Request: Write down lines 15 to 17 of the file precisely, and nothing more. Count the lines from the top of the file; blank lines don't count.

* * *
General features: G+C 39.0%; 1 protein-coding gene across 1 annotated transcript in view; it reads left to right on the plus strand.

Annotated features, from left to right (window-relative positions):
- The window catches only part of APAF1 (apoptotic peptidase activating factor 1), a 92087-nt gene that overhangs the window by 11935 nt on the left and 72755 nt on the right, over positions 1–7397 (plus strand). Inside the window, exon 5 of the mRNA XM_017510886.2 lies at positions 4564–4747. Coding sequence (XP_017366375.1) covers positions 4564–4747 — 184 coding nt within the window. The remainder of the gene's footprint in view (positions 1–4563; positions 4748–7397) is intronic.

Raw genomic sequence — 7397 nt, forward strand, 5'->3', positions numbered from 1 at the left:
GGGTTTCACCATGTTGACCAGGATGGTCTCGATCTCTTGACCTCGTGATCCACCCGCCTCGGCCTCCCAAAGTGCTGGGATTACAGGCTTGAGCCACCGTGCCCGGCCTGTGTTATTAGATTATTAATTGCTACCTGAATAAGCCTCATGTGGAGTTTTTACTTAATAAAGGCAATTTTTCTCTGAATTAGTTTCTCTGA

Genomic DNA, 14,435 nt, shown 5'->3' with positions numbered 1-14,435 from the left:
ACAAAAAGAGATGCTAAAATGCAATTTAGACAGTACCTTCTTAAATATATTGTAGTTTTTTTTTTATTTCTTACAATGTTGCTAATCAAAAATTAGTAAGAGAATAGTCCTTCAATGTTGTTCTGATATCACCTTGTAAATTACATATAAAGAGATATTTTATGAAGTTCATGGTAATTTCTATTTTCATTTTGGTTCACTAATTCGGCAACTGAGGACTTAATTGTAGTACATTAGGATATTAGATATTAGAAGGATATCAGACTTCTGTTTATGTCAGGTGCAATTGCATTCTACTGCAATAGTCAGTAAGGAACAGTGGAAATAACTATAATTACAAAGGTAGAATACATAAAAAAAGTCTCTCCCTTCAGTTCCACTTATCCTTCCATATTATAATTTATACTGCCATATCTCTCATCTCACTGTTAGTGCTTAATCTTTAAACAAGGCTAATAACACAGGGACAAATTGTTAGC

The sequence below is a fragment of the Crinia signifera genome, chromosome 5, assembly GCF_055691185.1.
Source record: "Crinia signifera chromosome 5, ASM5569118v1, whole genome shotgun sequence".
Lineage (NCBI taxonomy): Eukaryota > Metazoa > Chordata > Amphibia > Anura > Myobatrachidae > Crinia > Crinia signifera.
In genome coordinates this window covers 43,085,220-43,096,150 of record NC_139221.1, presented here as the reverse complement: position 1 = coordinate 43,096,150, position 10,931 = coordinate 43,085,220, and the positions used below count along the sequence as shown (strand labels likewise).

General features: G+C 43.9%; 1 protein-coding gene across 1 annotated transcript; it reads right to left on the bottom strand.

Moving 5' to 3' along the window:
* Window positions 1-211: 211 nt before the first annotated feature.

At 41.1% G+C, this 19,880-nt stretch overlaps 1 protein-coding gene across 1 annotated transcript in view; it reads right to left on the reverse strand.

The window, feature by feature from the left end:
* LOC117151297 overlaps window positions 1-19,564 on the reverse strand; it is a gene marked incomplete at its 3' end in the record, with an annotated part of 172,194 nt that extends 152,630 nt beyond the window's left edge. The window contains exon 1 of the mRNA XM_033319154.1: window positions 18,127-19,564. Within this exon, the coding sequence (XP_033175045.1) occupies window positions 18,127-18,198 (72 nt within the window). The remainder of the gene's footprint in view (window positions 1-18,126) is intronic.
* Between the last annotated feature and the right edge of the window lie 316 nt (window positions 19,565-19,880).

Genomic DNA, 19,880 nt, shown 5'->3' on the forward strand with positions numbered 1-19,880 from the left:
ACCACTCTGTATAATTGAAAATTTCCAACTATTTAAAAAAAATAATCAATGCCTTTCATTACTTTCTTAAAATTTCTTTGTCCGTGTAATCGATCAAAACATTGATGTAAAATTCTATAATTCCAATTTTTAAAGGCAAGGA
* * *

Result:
At 41.1% G+C, this 19,880-nt stretch overlaps 1 protein-coding gene across 1 annotated transcript in view; it reads right to left on the reverse strand.

The window, feature by feature from the left end:
* LOC117151297 overlaps window positions 1-19,564 on the reverse strand; it is a gene marked incomplete at its 3' end in the record, with an annotated part of 172,194 nt that extends 152,630 nt beyond the window's left edge. The window contains exon 1 of the mRNA XM_033319154.1: window positions 18,127-19,564. Within this exon, the coding sequence (XP_033175045.1) occupies window positions 18,127-18,198 (72 nt within the window). The remainder of the gene's footprint in view (window positions 1-18,126) is intronic.